Study: Government Regulations Lead to Incentive Program Changes

New IRF research reveals nearly 40 percent of firms have eliminated at least one program to comply with government or tax rules.

Thirty-nine percent of firms have cut at least one incentive program to comply with government regulations and tax requirements, according to the Incentive Research Foundation's 2019 U.S. Federal Regulations and Non-Cash Awards. The survey queried 398 decision-makers for non-cash rewards programs; four four business sectors -- automotive/manufacturing, pharmaceutical/health care, technology/telecommunications and financial services -- were represented. 

Among other effects that government rules and oversight had on programs, according to the findings, were the following:

  • 46% of firms reworked the underlying business purpose fo their programs.
  • 43% of firms changed the entire design of a program.
  • 41% of firms changed what rewards participants were eligible to win.

Participants also were surveyed about their overall knowledge of regulatory and tax requirements:

  • 77% of those polled were very confident in their ability to identify regulatory and tax requirements.
  • 62% were "aware" of regulatory and tax codes.
  • 38% were "extremely knowledgeable"  about the regulatory and tax requirements that businesses must comply with for their non-cash rewards programs, while 34% rated themselves "very knowledgeable."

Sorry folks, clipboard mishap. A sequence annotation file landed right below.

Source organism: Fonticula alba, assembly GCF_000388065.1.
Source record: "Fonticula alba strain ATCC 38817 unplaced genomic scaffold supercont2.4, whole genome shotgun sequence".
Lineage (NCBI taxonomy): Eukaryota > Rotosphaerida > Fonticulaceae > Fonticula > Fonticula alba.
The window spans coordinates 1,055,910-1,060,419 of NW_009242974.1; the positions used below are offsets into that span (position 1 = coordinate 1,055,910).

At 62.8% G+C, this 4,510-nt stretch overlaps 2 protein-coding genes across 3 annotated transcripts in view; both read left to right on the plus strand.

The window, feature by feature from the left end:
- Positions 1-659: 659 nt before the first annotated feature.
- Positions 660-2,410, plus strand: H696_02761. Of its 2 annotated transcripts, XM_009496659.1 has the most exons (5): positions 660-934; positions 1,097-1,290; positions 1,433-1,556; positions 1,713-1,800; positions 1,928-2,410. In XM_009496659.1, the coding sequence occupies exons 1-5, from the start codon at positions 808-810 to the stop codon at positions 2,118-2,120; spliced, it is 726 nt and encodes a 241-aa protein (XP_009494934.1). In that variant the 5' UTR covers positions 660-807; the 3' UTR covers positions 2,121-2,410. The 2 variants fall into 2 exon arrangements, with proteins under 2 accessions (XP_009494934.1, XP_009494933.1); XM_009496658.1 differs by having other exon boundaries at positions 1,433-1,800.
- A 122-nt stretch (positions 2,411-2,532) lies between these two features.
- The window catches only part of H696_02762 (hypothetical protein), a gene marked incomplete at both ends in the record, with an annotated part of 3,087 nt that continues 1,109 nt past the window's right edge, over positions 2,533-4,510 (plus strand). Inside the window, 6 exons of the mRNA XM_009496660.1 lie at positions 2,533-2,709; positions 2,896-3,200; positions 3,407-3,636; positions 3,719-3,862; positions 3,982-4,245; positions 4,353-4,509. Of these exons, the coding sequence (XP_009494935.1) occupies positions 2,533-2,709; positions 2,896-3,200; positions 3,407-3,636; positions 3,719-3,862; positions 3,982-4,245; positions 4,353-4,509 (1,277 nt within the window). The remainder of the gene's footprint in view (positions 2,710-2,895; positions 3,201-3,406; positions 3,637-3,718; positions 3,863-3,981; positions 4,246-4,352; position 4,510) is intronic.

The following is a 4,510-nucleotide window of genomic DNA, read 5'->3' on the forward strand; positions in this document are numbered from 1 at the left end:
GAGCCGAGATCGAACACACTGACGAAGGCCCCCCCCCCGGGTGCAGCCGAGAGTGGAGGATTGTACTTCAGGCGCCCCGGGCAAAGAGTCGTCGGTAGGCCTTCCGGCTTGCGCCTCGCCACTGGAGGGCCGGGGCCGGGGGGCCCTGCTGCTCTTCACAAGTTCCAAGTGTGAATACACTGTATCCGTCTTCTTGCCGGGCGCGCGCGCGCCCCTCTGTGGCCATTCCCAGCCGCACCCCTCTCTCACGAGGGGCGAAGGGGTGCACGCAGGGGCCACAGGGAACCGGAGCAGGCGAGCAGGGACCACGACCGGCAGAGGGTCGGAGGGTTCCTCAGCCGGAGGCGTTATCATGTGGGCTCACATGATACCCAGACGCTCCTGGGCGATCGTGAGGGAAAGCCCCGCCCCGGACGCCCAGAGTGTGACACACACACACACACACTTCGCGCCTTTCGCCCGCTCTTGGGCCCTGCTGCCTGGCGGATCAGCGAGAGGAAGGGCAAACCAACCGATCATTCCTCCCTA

• Knowledge of regulatory and tax requirements was highest for program owners at financial services firms (46% rated themselves as "extremely knowledgeable") and lowest at automotive and manufacturing firms (just 29% reported as such).

The study also queried program owners on their compliance with regulations. Additional insights into how firms are implementing compliance procedures:

  • Firms reported high levels of confidence in ensuring compliance with regulatory and tax requirements pertaining to non-cash rewards programs, with 69% indicating they are "very confident" they have adequate compliance measures in place.
  • As firms become larger, more groups are involved in approving changes to non-cash reward programs prior to their implementation.
  • Senior executive and finance departments are more likely to be involved in the review and approval of changes to non-cash rewards and programs.
  • Compliance practices are more fully developed at technology/telecommunications and financial-services firms, while pharmaceutical/health care firms do not yet have fully developed and implemented compliance practices.
  • Financial-services firms were most likely (66%), followed by technology & telecommunications (61%), to have a fully developed and implemented policy to guide the design, approval and execution of non-cash rewards programs.